Programs like NCVPS implement 21st-century technology and learning styles into something that is accessible to students of all different geological backgrounds. By giving students classes, written resources, and teaching programs that they may have never had access to, NCVPS and other programs like it have transformed the education process.
Online education can be used as a complete or partial alternative to traditional schooling, depending on the needs of each individual, and if done properly can help so many American students that live in areas with poor school districts. Online learning opportunities can provide access to dual enrollment in classes, credit recovery programs, summer school classes, advanced placement courses, and honors courses to students whose school districts may not offer them . In its article “Use of Technology in Teaching and Learning,” the US Department of Education Office of Innovation and Improvement states:
Technology ushers in fundamental structural changes that can be integral to achieving significant improvements in productivity. Used to support both teaching and learning, technology infuses classrooms with digital learning tools, such as computers and hand held devices; expands course offerings, experiences, and learning materials; supports learning 24 hours a day, 7 days a week; builds 21st century skills; increases student engagement and motivation; and accelerates learning. 
The idea that education can now be mobilized is something that should be taken advantage of on a wide scale in order to provide students with educational opportunities they otherwise would not have. While individual school funding may be low, if funding for an elite nationwide online education program was given, it would transform the ways in which students learn at their schools.
Online courses disregard geographical barriers and can help bridge the educational gap between the rich and poor. These courses would help students take classes that otherwise may not be offered at their public high school, lessening the need to live in a good school district to still take important classes, and providing better opportunities for students from low-income backgrounds.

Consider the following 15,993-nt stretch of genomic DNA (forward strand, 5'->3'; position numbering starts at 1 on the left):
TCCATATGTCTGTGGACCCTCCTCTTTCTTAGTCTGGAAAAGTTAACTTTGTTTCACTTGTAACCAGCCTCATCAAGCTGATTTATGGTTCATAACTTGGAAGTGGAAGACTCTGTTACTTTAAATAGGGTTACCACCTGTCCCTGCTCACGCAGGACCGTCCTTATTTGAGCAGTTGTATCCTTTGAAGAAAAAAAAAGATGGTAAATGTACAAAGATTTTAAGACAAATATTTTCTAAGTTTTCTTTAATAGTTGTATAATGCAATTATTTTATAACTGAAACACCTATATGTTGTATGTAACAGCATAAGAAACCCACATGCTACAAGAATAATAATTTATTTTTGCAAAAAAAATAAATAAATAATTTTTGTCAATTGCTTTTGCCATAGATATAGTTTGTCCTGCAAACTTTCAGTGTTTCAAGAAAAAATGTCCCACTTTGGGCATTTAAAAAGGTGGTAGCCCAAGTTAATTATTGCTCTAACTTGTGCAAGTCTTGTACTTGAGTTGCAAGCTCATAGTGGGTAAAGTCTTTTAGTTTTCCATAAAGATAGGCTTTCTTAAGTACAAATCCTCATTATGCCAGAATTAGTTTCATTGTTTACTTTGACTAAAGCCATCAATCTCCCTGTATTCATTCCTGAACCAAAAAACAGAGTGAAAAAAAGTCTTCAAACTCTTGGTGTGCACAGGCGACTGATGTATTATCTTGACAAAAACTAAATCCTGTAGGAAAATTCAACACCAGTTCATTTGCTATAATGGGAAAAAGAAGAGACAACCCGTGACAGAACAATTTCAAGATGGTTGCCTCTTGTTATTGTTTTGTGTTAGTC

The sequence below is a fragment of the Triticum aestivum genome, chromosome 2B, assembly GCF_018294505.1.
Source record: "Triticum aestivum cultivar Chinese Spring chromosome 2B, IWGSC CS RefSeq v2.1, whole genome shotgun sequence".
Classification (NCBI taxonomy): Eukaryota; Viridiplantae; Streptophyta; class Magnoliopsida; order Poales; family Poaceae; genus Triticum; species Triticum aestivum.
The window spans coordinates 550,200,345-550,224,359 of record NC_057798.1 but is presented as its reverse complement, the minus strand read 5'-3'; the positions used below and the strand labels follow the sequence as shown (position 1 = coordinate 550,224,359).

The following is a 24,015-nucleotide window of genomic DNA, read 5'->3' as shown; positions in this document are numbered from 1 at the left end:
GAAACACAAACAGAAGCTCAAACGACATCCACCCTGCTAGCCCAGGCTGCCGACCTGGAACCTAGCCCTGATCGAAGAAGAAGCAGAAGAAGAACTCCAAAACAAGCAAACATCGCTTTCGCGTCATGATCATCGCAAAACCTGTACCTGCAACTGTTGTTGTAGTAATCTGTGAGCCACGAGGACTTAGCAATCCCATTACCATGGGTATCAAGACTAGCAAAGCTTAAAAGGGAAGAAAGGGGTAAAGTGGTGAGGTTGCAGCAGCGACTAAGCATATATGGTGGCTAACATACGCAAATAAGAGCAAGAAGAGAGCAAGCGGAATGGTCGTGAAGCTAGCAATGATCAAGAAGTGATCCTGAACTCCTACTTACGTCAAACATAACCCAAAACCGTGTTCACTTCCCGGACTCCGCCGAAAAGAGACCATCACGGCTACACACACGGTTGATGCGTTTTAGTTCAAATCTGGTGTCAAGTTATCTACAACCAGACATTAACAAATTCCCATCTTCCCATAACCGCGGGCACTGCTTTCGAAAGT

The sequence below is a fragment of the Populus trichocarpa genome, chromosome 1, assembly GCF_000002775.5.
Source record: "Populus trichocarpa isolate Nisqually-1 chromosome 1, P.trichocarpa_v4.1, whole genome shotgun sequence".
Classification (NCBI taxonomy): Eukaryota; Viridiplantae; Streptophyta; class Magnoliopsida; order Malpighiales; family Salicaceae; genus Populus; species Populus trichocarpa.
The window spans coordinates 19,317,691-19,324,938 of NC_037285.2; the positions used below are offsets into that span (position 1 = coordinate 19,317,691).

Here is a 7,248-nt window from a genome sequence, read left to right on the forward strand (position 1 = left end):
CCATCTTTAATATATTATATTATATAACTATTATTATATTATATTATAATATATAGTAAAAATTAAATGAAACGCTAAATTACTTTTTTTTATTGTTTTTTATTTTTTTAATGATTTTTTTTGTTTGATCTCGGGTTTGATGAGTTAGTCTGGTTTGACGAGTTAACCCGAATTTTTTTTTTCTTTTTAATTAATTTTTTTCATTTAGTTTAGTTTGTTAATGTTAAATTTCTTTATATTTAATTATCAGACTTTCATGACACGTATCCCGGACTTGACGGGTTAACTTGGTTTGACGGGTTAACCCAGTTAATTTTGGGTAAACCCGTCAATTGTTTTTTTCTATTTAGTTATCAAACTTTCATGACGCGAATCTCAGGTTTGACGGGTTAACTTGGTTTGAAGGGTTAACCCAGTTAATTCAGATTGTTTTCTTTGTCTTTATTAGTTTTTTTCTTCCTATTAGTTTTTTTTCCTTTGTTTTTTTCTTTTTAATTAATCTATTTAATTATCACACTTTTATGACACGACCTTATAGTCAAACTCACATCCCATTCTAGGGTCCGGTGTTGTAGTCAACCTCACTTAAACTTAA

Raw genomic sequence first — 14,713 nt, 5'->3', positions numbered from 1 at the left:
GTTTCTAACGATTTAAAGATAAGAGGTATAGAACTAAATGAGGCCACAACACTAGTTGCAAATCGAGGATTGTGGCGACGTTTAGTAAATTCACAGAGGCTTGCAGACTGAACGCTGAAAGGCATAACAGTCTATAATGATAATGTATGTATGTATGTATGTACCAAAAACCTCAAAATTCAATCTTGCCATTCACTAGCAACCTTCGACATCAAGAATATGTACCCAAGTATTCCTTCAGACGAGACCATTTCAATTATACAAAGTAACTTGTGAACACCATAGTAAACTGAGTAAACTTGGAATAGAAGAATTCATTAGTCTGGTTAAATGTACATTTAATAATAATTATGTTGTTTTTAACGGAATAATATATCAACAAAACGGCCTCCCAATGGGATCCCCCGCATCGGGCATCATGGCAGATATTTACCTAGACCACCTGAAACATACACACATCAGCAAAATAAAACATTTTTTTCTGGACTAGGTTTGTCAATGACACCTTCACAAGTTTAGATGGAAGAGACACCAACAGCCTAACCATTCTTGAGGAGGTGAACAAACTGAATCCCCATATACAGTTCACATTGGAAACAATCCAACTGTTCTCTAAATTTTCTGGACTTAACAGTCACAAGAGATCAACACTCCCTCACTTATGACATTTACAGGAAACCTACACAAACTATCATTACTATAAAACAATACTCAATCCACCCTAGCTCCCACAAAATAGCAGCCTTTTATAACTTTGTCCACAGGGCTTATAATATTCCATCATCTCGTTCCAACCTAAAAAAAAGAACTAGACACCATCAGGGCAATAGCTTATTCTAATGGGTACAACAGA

Even as the coronavirus forced school districts across the country to move classes online, it has been poorly implemented in many places and still has the same inequalities seen with in-person schooling. Had larger scale online education programs already been available, this transition would have been much smoother while still holding the aforementioned benefits towards students in low-income school districts.
Technology is the present and the future, and it needs to appear as such in our education system. We have the ability to help students of all backgrounds have a fair shot at academic success. A student’s address no longer needs to determine what classes they can take, yet it still does.
Helping to integrate technology more into America’s school systems can help to fix the problems that cost some American students the opportunity for success later on in life, and can create a higher quality of education that all American students can benefit from.
It is time to remind American lawmakers that the future of this country rests within its youth. As America’s education system continues to fall in the ranks of global counterparts, we as a nation are failing the prepare our future generations for success in the modern workplace.
For too many American students, the dream of being better off than their parents is a goal that no longer feels achievable. The competition in the modern economy is one that puts American students at a disadvantage if the education system continues to undermine their development, particularly in STEM fields where the demand for work is only increasing. The lack of funding and modern teaching practices is what has, and will continue to hold Americans back in the workforce of the present and future.
Due to poor schools in America, particularly in low-income neighborhoods, the talent of too many American students is not being properly utilized and as a result is going to waste. This human potential could be used to fuel America’s economy , however because of the state of our education system, many American students are not given the opportunity to use their talent and skills in the workforce to the best of their ability.
Without focusing on increasing funding, the importance of STEM, and access to online learning, America will continue to shortcut its students and prevent them from reaching their maximum potential for success later in life.
The solutions to these problems are available, yet the focus of those with the ability to implement them is elsewhere. The results of shortchanging America’s youth will become more and more prominent if we continue down the path we are already on, one that is dropping the US education ranks and overall economy behind those of other modernized countries.
By closing off quality education to the majority of our nation’s students, the youth of America will continue to be marginalized in the workforce, hurting their ability to achieve the economic success that living in America promises.